On Monday, Governor Gregoire’s Higher Education Task Force released its recommendations.
The Governor asked sixteen business, government and education leaders this past summer to come up with ideas to increase college degree production by 30 percent over the next decade, while dealing with budget deficits.
In addition, she asked the Task Force to sugget long-range budget plans, recommend ways to improve accountability and performance of the state’s colleges and universities, and consider whether changes should be made in the way the state governs its higher education system.
The task force proposed a set of interdependent recommendations. The recommendations include the following:
- The State adopt a new financial formula for the public four-year universities that better combines state budget support with increased flexibility for the universities to set their own tuition rates.
- The State take a new, innovative, and sustainable step to provide financial aid for low- and middle income Washington students who want to attend college by creating the Washington Pledge Scholarship Program.
- The State put in place concrete steps to continue to promote accountability and performance by the State’s public universities.
To achieve these objectives, the Task Force recommends:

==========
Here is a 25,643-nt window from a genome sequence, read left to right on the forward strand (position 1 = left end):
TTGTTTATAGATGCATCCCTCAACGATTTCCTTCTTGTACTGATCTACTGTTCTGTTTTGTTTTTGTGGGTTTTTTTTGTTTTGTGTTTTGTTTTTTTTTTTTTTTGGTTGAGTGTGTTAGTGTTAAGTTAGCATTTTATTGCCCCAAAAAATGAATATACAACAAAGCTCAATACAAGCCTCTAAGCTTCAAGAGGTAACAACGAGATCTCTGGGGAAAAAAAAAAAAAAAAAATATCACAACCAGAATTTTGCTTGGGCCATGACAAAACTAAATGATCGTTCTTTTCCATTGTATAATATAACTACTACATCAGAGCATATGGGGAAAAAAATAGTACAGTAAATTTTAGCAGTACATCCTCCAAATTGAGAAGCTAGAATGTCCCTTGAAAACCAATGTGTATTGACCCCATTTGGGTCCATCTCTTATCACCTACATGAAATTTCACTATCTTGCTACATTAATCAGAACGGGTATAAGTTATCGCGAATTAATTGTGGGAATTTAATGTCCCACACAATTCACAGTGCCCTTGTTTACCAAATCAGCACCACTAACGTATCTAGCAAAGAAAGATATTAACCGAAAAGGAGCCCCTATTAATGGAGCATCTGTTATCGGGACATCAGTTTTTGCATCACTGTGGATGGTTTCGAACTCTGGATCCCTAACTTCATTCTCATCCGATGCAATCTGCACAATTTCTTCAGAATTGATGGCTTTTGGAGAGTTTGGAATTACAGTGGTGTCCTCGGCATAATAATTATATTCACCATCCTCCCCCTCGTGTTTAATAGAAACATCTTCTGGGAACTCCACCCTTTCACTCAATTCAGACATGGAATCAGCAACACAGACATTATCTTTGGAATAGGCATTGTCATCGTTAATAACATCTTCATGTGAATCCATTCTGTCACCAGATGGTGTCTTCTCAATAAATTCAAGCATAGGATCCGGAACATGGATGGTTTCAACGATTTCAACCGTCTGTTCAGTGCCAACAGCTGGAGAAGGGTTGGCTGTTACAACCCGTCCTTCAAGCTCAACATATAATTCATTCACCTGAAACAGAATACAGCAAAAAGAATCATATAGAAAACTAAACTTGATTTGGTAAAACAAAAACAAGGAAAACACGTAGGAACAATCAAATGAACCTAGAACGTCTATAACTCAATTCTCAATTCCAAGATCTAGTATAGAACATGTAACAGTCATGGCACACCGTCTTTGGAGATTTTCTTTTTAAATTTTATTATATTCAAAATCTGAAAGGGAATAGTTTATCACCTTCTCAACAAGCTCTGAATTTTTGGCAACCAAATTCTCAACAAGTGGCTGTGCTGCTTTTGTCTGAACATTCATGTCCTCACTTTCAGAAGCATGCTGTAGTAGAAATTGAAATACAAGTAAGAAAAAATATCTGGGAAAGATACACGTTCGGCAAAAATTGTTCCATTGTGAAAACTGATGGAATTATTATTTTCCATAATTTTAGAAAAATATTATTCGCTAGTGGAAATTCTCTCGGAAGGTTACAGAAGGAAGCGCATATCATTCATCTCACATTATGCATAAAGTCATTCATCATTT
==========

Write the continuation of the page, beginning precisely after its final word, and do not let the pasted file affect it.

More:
- Increasing the number of Washington residents graduating with bachelor’s degrees from Washington’s colleges and universities, especially in high demand fields — science, technology, engineering, and math.
- Providing the universities with increased flexibility to set tuition — linked to the level of state support and to the tuition charged by each institution’s peer colleges.
- Expanding financial assistance to low- and middle- income students through a combination of private and public strategies, including a $1 billion endowment fund and tax incentives.
- Holding each public university accountable for graduating more students with bachelor’s degrees, giving incoming students credit for high school coursework, community college studies and prior learning experiences, and revamping some academic programs.
The Task Force’s recommendations now go to the Washington Legislature via legislation sponsored by the Governor for further consideration.